PaleMimic, Aug 20, 2017

Depths of Fear: Knossos is a very intriguing game, to say the least. Why? you might ask, well bear with me and I shall reveal all. To begin with let’s talk about the overall gameplay. The game is more or a less a Greek themed, first person, stealth like game with several rogue-like elements thrown in as well. You take on the role of Theseus, a name many may recognize from the Greek story, Theseus and the Minotaur. DOF:K takes on a very similar premise to the story, being that you must fight your way through a labyrinth, or rather various ones in this case. There are eight different labyrinths altogether, all containing a variety of mythological Greek beasts, including manticores, gorgons, centaurs and Cerberus, to name just a few. You can either choose to fight these creatures, granted that you have a weapon which can be acquired once you have enough gold to afford one, or you can also avoid the creatures by using the, fairly simplistic, stealth mechanics the game provides. You can hide in the shadows, by turning off your torch or hide inside little cupboards, which are built into some of the walls. Once you’ve completed each of the labyrinth areas you have to battle against the boss of that area. The creature you have to fight is dependent on which doorway you went through to begin with. If there was a scorpion above the door, then it’s the manticore. If it was a snake, then it would be the hydra, and so on and so forth. Once you’ve defeated the boss, one of the eight symbols on the door of the main room will light. You need to light up all eight in order to advance to the main labyrinth. As previously mentioned there are a number of weapons that you can buy. However you will need to find gold, which is scattered around each labyrinth, in order to purchase them. You can get simple clubs, long swords, tridents and crossbow, alongside several other weapon too. These can be used to eliminate the dangerous creatures that inhabit the various labyrinths and defeat the bosses and the end. ---------------------------------------------------------------------------------------------------------------------------------------------- Graphically the game look fairly simplistic. Basic stony textures and checkerboard patterns cover the walls and floors of practically every stage in the game. The creatures themselves also are very basic in design, although it clear what sort of creature you’re facing, the models themselves aren’t all that textual or physically impressive. However their attack patterns and their animations all seem fairly unique. ---------------------------------------------------------------------------------------------------------------------------------------------- Mechanically the game feels fairly simple. The stealth mechanics, although basic, do work very well when trying to evade the creatures. Turning off the torch and hiding behind objects or inside cupboards, makes it feel tense, especially when facing a minotaur than can one hit kill you. Finding the key and escaping each labyrinth feels fairly rewarding, particularly if you were successful in evading the creatures. Then there’s the combat, which feels like one of the weakest points of the game. Although stealth is a probably one of the more key ways to play DOF:K, combat does play a large part when at the boss stages. You simply spam the attack key until either you kill the beast or you die. There’s no real strategy to it, other than to simple jump about and avoid getting hit. ---------------------------------------------------------------------------------------------------------------------------------------------- Overall though Depth of Fear: Knossos is an unusual rogue-like game. It fits the indie, rogue-like thematic well, much like The Binding of Issac and Eldritch, to name a couple. It does have a certain horror vibe to it and the general feeling you get when playing it is satisfying. The combat does let it down a bit, along with the graphics too, but those are more or less a couple of minor things that only affect the game a little bit. To end with, I’ll say that if you’re looking for a rogue-like game or something with a little bit of stealth, then DOF:K is a great buy. For the price though, it’s always worth having a look if you want something different to play or want something to pass the time. Good Day!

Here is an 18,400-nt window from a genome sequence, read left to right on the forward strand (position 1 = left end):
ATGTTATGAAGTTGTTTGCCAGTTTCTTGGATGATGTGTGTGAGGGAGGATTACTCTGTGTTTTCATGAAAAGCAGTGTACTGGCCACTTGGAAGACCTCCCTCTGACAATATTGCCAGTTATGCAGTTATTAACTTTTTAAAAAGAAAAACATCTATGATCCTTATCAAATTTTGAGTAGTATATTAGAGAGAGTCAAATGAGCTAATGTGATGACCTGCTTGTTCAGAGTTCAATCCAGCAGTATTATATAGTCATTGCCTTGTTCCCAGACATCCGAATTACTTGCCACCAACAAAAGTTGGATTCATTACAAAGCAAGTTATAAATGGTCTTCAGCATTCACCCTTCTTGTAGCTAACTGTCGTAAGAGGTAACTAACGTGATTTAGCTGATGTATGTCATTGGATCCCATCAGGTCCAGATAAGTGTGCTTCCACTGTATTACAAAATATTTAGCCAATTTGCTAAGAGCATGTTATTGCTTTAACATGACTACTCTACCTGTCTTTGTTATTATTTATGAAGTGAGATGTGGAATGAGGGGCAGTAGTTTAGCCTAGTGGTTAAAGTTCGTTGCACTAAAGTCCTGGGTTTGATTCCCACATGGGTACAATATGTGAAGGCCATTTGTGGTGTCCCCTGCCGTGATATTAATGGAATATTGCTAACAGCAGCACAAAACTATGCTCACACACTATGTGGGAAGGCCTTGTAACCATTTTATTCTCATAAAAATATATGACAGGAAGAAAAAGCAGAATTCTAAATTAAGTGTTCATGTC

TheWhiteRose000, Jun 12, 2014

Feels like a older game got a graphical face lift, its not that bad it has its moments but at the same time it doesn't feel fluid in the sense of how the character moves.